Apportioning credit in a group effort in an industrial setting is difficult and can be contentious even despite the best intentions of all concerned. Documentation is sketchy, memories often fail, lawyers are involved, and management has its own axes to grind. I've seen all this at first-hand in a large industrial laboratory, and have participated in endless lunchtime conversations on the twists and turns the patent process takes. Sometimes hard feelings in supposedly mature scientists sour relationships and even sever productive friendships. Bruising, but inevitable, in a way...

Shockley actually had three major phases in his working life as a scientist. In the first, he was an important and productive worker in the then new field of operations research applied to warfare in WWII.
Read more ›
4 Comments 36 people found this helpful. Was this review helpful to you? Yes No Sending feedback...
Thank you for your feedback.
Sorry, we failed to record your vote. Please try again
Report abuse
Format: Paperback
Joel Shurkin, a science writer and author, has written this informative but hardly authoritative biography of William Shockley, a Nobel laureate and scientist whose accomplishments include:

- helping the US Navy to win the Second World War with his spectacular work in Operational Research,
- his pioneering work on nuclear fission that was suppressed because it was an embarrassment to the government labs he beat to the punch,
- his invention of a transistor,
- his close proximity to the invention of the first transistor, for which he was awarded the Nobel Prize,
- his being an accomplished professor at Stanford
- and his unhappy championing of a link between race and intelligence, which brought him into the close proximity of eugenic thinking, and made many deeply dislike him, such that his public appearances were often accompanied by demonstrations.

I enjoyed this book as a chronicle of Shockley's life, but found it to be disappointing in that I felt that it failed to explain why Shockley did what he did, most particularly, why did Shockley insist on publicly discussing his eugenic views? Was it because he lived for the notoriety? Was it due to a form of egomania? Can it be attributed to his political views? Shurkin doesn't tell us.

Shockley was, by all accounts, a very difficult, even insufferable, person, who, by the time he breathed his last, had few friends. To my mind it's clear that he suffered from what psychologists would describe as a personality disorder, and maybe even something similar to Asperger's. Shurkin explains these facts in a single paragraph; yet perhaps more than any other fact, they explain the trajectory of his life, the purported focus of this book.
Read more ›
1 Comment 10 people found this helpful. Was this review helpful to you? Yes No Sending feedback...
Thank you for your feedback.
Sorry, we failed to record your vote. Please try again
Report abuse
Format: Paperback Verified Purchase
I was fascinated with this book on the early part that lead up to the development and creation of the silicon transistor. The operations research during the Second World War was also fascinating to me. A 1956 Nobel Laureate he could have lived peacefully later as he also was a tenured professor at Stanford University. He had what most people seek, all the money he needed to live comfortably, a good reputation later tarnished by himself and he chose not to live quietly in any way or mean. He never threw anything out, kept everything. His home was kept immaculate but his office and storage areas speak another language to this thought.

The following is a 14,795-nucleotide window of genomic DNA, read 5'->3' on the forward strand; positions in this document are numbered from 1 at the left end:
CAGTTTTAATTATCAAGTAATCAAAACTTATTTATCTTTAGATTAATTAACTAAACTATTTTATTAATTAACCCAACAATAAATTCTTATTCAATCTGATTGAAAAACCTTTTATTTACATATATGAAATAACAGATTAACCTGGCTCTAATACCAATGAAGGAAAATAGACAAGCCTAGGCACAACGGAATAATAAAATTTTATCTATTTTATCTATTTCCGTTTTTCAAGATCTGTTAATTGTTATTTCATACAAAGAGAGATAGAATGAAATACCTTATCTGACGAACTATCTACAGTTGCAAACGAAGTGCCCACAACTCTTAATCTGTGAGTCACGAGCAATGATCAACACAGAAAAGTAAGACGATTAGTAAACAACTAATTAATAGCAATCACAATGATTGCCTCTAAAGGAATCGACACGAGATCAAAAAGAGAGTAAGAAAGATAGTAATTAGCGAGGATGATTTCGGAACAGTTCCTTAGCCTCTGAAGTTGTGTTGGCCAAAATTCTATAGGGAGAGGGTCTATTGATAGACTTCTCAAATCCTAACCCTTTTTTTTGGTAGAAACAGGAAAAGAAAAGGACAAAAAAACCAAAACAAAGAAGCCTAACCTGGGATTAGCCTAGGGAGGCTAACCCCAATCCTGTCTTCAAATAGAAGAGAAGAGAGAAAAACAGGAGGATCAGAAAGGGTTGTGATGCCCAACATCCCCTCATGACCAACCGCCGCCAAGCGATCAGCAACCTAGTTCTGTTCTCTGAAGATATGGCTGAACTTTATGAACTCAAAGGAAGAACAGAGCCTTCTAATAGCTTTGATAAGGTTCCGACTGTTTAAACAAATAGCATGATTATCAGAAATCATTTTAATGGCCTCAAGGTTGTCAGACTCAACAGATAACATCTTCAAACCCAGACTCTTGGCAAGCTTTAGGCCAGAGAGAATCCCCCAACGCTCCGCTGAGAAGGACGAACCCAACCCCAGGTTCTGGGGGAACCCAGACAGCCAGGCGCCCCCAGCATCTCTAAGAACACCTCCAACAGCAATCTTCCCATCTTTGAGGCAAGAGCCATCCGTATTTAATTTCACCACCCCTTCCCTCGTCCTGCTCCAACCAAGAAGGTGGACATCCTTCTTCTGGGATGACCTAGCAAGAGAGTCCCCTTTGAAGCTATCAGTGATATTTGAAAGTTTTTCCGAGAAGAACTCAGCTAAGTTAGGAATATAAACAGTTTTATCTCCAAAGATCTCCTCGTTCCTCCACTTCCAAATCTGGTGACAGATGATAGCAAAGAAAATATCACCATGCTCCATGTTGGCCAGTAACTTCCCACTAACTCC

I had a real hard time getting through the last 1/3 of the book. Mostly due to the eugenics he later took up. William Shockley apparently enjoyed the media limelight and this contributed to his need to speak about the touchy subject that bordered on racism. If you are interested in the science, life, and accomplishments of Shockley then read the first 2/3's of the book; you could leave the last 1/3 by the way and avoid the complications of trying to get through it all. I would recommend this book but only first 2/3's. I'd provide a warning on the last 1/3.

The author did a commendable job in writing, researching, and setting objectivity throughout the biography of William Shockley.
1 Comment 2 people found this helpful. Was this review helpful to you? Yes No Sending feedback...
Thank you for your feedback.
Sorry, we failed to record your vote. Please try again
Report abuse
Format: Paperback Verified Purchase
A tolerable, informative biography of Shockley. One problem is that the index is inadequate. Major players in Shockley's life and beyond are either not mentioned in the index at all (e.g., Edwin Land) or receive incomplete mention (his son Bill). Also, Shurkin likes to insert his opinions into his writings when the subject matter doesn't call for it (for example, he refers to the music of the Kingston Trio as 'ersatz folk', as if that has anything to do with Shockley). He also has a strange way of passing judgment on Shockley but then not following through. For example, he will condemn Shockley for his racism, but then applaud how Shockley always remained consistent and impartial whenever dealing with his opponents. Shurkin also (rightly) does not hesitate to criticize Shockley's opponents (from Jerry Hirsch to Steven J. Gould). Finally, Shurkin himself admits that Shockley's positions have largely been vindicated through advances in genetics. So if Shockley was right all along, why does Shurkin condemn him to begin with? Still, this is a well-researched, enjoyable, and informative biography.
1 Comment 3 people found this helpful. Was this review helpful to you? Yes No Sending feedback...
Thank you for your feedback.
Sorry, we failed to record your vote. Please try again
Report abuse

Most Recent Customer Reviews

Set up an Amazon Giveaway

Broken Genius: The Rise and Fall of William Shockley, Creator of the Electronic Age (Macmillan Science)
Amazon Giveaway allows you to run promotional giveaways in order to create buzz, reward your audience, and attract new followers and customers. Learn more about Amazon Giveaway
This item: Broken Genius: The Rise and Fall of William Shockley, Creator of the Electronic Age (Macmillan Science)